Sacred Sins by Nora Roberts – 3.5*

//published 1987//

This is another 1980’s romantic suspense from Nora Roberts, and really that’s about all the description you need.  I really liked the main characters and enjoyed the story at the time, but it was overall pretty forgettable.  The big reveal was a little bit confusing since it was someone who had been in the story earlier but I couldn’t remember very well, so it seemed like he either needed to be more in the story or just be a stranger, if that makes sense.  The pacing was good, and it was just nice to read a book about adults haha

Brazen Virtue by Nora Roberts – 4*

//published 1988//

A loose sequel to Sacred Sins, I ended up liking this one better.  In the first book, one of the main characters is a cop, and this book is about that cop’s partner, who I actually really liked in the first book as well.  This is one of those books where the reader knows who the murderer is from the very beginning, but that didn’t make it any less suspenseful.  A big part of this book is that the original person who gets murdered works for a company that provides phone sex, so that aspect was rather eye-roll-y for me, since it’s presented as a sort of “harmless” way to cheat on your wife, but overall the pacing and story really came together well for this one.

Side note – since I now publish little reviews on Litsy much closer to when I read the book, I’m back to mostly posting pictures of books that I take myself – which means you get a lil pic of Paisley with this one, and some background of my house/garden for some of the others!

My One Square Inch of Alaska by Sharon Short – 2*

//published 2013//

This was another traveling book club book, and another bust for me.  Part of it is the incredibly misleading synopsis, which acts as though the road trip that Donna and her brother take to Alaska is the driving plot of the book.  However, that was pretty far off base.  The book is actually about Donna, a teen in a small 1950’s Ohio town.  Donna spends most of the book whining about her life, and the author spends most of the book reinforcing any stereotype you can think of about small town residents, emphasizing how literally EVERYONE who lives in a small town is narrow-minded, prejudiced, uneducated, boorish, stupid, etc. etc.  As someone who lives in a small Ohio town, it was honestly genuinely offensive.  FINALLY Donna and her brother actually go to Alaska, and that entire part of the book felt completely unrealistic.  This was a book that annoyed me so much when I was reading it that I don’t even feel like reliving it via a cathartic rant.

Our Stop by Laura Jane Williams – 3.5*

//published 2019/

So the way I picked which books I was going to buy was mostly finding anything on my TBR that looked romcom-y, because that was really, really what I wanted to read.  Sadly, it’s been a pretty mixed bag.  So far none of them have been terrible, but I’ve struggled to find any that have that actual fun, fluffy magic.  Our Stop was kind of typical.  The premise is great fun – Nadia loves to read the “Missed Connections” section of the paper (online of course) and one day reads an ad that may actually be addressed to her.  Daniel finds himself attracted to a woman he does know – he overheard a conversation she was having when she was in the park that made him admire her brains and empathy, and he has seen her a few times on his commuter train in the mornings. But how do you meet a stranger without coming across as creepy?  And so he writes the Missed Connection.  Throughout the story, Daniel and Nadia keep almost meeting through a series of circumstances that feels believable.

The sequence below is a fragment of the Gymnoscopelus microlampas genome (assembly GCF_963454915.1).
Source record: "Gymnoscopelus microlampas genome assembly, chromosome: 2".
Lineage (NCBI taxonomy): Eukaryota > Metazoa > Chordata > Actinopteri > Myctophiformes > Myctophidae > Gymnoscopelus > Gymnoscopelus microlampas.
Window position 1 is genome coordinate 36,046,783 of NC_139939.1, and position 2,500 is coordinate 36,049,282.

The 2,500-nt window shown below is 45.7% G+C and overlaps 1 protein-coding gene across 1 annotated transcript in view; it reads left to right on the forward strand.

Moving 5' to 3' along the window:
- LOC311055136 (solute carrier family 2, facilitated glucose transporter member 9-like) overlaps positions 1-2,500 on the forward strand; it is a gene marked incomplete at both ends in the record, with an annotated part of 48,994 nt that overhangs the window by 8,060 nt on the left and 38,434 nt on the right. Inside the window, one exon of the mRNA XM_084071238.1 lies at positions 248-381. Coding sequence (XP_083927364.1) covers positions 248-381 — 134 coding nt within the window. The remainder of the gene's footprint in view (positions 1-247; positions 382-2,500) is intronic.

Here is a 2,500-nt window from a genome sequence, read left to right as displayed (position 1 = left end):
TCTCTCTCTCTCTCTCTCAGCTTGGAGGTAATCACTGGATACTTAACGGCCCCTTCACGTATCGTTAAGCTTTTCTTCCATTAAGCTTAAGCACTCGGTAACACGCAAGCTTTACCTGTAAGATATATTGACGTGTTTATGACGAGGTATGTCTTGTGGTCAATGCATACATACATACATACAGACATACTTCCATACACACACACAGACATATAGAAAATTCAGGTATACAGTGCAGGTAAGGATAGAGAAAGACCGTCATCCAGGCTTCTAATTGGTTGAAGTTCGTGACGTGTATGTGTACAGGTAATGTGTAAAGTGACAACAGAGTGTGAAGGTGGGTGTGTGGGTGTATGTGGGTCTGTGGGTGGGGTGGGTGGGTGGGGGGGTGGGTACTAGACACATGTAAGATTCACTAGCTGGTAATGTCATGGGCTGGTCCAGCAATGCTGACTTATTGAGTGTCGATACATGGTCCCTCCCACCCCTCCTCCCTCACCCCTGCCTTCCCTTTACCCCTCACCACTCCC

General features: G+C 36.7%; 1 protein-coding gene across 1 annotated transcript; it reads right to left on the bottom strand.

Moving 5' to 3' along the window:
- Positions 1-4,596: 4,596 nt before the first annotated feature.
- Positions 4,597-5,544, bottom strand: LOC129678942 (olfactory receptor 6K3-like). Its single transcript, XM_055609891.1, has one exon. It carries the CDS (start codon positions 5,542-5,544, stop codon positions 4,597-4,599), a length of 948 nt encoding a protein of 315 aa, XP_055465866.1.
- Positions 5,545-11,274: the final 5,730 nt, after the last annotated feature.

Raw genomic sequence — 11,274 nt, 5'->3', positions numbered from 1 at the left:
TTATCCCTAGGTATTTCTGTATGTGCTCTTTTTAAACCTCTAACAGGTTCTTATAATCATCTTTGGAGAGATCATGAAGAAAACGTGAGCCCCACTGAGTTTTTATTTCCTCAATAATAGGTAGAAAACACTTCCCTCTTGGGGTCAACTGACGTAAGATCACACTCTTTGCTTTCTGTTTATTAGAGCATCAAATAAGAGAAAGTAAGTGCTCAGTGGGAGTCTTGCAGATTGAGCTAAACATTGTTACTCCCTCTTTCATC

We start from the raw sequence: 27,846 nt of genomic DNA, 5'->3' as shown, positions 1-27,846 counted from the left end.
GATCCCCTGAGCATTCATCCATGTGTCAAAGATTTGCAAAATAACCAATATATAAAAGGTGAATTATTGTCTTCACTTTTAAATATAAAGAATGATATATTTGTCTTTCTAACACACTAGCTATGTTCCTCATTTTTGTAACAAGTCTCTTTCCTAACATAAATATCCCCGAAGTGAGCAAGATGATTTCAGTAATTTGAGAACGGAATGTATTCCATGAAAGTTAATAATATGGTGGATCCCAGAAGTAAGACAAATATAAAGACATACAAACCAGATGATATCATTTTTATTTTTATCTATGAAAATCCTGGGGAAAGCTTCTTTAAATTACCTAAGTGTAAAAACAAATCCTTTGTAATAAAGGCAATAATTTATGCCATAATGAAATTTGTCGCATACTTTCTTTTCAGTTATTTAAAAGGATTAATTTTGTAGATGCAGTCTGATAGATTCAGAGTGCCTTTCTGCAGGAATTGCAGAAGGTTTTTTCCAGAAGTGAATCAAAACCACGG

Whenever this book was being a romcom, it was funny and enjoyable.  However, it felt a bit like Williams wrote this happy, lighthearted story and someone read and told her that she really needed to remember that this is the 21st century, and people aren’t allowed to have fun books unless they also get some social commentary.  So there are all these random conversations where characters talk about loads of buzzwords.  Literally none of those conversations felt realistic or natural in their context, instead coming through as incredibly polemic – Remember, while we might be having fun here, we’re still feminists!  Never forget!  There’s an especially awkward scene involving Daniel’s roommate bringing home a very drunk girl from the bar and Daniel preventing the roommate from having sex with her because “If she can’t say yes, it means no!”  Which yes, is true, but doesn’t really fit the whole romcom flavor??  It was things like that that I didn’t necessarily disagree with what was being said, it just didn’t need to be said because it had literally nothing to do with the story.  That whole scene is a complete one-off that doesn’t matter in the grand scheme of the plot, so apparently it was only inserted there to give readers a little mini-lesson on consent, I guess.

ANYWAY as seems to be the pattern with most of the books I got, this was fun for a one-time read, but not one I’m going to come back to again and again.  Enjoyable but not magical.

Roomies by Christina Lauren – 3.5*

//published 2017//

I literally cannot resist a marriage of convenience story.  It’s my all-time favorite trope, and even if a book sounds terrible, or has bad reviews, if it’s marriage of convenience, I’ll probably still read it!  Roomies ended up being a sort of meh read, mainly because it felt like the authors did literally zero research on green cards and how they work.  They were doing things like photoshopping pictures of themselves on a beach so they would have “photos” of their honeymoon… as though the government wouldn’t bother to check and see if they actually left NYC at any point?!  They were sending sexy text messages so they would be “on record”… as though they weren’t going to also be time-stamped??  It was just weird stuff like that that made the story feel really unrealistic and thus less enjoyable to me.  The actual romance was perfectly fine, although a smidge too angsty, but it was a struggle for me to get past their plans for “tricking” the government.